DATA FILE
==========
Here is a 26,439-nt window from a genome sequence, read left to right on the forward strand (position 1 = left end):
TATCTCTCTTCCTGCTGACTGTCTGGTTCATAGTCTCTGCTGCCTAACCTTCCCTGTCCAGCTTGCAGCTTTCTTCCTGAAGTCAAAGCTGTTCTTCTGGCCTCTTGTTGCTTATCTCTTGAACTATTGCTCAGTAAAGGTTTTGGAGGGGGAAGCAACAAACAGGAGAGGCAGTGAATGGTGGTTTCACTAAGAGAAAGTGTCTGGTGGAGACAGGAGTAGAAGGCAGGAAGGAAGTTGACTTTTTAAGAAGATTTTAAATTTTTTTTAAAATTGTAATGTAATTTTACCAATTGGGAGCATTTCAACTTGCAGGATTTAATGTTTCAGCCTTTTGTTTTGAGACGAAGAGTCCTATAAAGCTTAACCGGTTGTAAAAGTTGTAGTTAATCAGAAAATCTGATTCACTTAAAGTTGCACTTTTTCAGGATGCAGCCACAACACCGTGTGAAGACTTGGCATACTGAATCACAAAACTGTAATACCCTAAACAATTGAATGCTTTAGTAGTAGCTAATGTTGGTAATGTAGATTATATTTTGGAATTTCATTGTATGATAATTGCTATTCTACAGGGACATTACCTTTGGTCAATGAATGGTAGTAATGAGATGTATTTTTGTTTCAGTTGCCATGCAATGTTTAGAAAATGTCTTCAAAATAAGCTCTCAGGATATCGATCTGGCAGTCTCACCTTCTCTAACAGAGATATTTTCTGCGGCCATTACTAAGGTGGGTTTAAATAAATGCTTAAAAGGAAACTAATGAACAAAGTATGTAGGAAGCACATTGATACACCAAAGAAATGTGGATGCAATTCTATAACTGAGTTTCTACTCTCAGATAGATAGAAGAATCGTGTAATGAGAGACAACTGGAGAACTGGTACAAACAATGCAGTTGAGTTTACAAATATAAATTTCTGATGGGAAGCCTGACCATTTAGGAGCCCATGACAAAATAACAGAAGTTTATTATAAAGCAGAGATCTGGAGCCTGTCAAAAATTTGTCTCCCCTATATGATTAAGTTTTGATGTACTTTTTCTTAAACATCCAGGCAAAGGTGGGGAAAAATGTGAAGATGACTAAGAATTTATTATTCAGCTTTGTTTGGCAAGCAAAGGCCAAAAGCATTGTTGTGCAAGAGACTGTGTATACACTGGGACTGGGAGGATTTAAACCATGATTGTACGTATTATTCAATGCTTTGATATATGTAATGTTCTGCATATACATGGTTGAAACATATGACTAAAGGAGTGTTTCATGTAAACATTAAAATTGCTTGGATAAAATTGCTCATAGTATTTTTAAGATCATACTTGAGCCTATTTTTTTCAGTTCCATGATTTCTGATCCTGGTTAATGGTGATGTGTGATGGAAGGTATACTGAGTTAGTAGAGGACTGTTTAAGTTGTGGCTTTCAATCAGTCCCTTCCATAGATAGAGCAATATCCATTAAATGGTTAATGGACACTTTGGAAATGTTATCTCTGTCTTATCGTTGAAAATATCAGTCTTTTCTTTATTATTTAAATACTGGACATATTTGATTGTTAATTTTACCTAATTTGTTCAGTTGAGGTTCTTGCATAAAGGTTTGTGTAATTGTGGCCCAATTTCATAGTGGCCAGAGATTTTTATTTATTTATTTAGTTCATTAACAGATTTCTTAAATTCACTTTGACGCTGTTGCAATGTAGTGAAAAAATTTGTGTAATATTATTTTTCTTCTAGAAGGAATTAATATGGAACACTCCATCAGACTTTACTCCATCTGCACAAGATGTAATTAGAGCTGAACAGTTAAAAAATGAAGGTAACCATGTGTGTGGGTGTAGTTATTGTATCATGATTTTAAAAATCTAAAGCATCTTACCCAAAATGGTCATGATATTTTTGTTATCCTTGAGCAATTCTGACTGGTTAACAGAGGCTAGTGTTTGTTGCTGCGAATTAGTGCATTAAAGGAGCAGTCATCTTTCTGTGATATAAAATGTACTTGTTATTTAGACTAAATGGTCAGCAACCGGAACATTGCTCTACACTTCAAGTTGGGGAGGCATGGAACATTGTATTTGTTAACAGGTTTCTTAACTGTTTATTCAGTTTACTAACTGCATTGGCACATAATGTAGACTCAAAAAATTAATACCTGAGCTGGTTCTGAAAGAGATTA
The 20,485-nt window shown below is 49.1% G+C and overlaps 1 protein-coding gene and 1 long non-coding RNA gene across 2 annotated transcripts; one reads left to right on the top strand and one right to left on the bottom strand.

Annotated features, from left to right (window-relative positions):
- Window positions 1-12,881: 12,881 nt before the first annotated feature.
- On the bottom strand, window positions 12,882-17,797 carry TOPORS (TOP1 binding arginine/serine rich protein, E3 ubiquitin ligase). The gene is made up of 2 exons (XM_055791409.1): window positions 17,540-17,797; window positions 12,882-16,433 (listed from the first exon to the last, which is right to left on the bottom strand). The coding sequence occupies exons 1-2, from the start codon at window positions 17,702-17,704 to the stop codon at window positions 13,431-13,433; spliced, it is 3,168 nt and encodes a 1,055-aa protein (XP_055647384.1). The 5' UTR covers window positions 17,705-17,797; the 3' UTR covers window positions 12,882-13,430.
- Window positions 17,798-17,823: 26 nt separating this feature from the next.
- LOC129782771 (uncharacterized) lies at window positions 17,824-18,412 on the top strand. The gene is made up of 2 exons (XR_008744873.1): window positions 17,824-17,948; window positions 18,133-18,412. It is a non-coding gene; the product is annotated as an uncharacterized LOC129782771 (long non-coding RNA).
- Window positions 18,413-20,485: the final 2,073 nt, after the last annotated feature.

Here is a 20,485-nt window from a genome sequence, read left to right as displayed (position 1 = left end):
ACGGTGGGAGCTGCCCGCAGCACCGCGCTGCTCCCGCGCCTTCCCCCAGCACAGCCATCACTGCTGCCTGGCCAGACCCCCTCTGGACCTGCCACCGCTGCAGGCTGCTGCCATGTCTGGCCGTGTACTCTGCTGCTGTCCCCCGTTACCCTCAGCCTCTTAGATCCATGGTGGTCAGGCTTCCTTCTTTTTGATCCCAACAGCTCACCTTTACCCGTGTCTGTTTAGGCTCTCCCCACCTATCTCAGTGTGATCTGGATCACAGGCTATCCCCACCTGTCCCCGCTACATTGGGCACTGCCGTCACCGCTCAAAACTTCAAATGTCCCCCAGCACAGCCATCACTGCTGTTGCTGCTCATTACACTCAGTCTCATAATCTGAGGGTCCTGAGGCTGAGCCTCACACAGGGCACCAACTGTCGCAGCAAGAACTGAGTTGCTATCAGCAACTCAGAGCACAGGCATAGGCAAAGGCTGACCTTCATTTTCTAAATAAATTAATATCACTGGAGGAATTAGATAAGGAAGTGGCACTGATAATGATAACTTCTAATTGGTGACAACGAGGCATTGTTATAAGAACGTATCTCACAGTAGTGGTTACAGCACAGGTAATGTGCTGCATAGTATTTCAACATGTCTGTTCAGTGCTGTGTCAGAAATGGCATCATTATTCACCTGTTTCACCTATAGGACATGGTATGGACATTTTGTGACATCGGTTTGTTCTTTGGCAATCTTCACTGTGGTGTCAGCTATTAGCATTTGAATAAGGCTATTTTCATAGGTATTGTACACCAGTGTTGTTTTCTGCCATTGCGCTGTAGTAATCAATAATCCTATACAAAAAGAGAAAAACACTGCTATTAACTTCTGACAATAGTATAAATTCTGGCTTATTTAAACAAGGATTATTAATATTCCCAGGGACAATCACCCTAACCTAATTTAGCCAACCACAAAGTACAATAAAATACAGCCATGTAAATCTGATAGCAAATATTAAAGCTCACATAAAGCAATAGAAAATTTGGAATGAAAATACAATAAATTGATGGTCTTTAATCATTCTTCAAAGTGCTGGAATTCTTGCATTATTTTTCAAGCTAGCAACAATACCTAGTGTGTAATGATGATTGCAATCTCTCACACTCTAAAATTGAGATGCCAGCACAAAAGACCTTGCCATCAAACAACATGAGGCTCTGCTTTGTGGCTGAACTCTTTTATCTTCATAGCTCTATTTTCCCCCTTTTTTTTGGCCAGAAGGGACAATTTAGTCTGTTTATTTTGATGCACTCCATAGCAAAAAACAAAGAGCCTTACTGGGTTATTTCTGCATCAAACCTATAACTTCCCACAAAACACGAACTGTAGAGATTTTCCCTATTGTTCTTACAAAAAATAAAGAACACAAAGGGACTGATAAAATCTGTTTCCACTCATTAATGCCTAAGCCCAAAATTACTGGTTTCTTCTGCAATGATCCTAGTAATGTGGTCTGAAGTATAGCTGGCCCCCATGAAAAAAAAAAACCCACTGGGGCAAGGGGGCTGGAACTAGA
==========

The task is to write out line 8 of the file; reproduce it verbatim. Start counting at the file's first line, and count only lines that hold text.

- LOC129782771 (uncharacterized) lies at window positions 17,824-18,412 on the top strand. The gene is made up of 2 exons (XR_008744873.1): window positions 17,824-17,948; window positions 18,133-18,412. It is a non-coding gene; the product is annotated as an uncharacterized LOC129782771 (long non-coding RNA).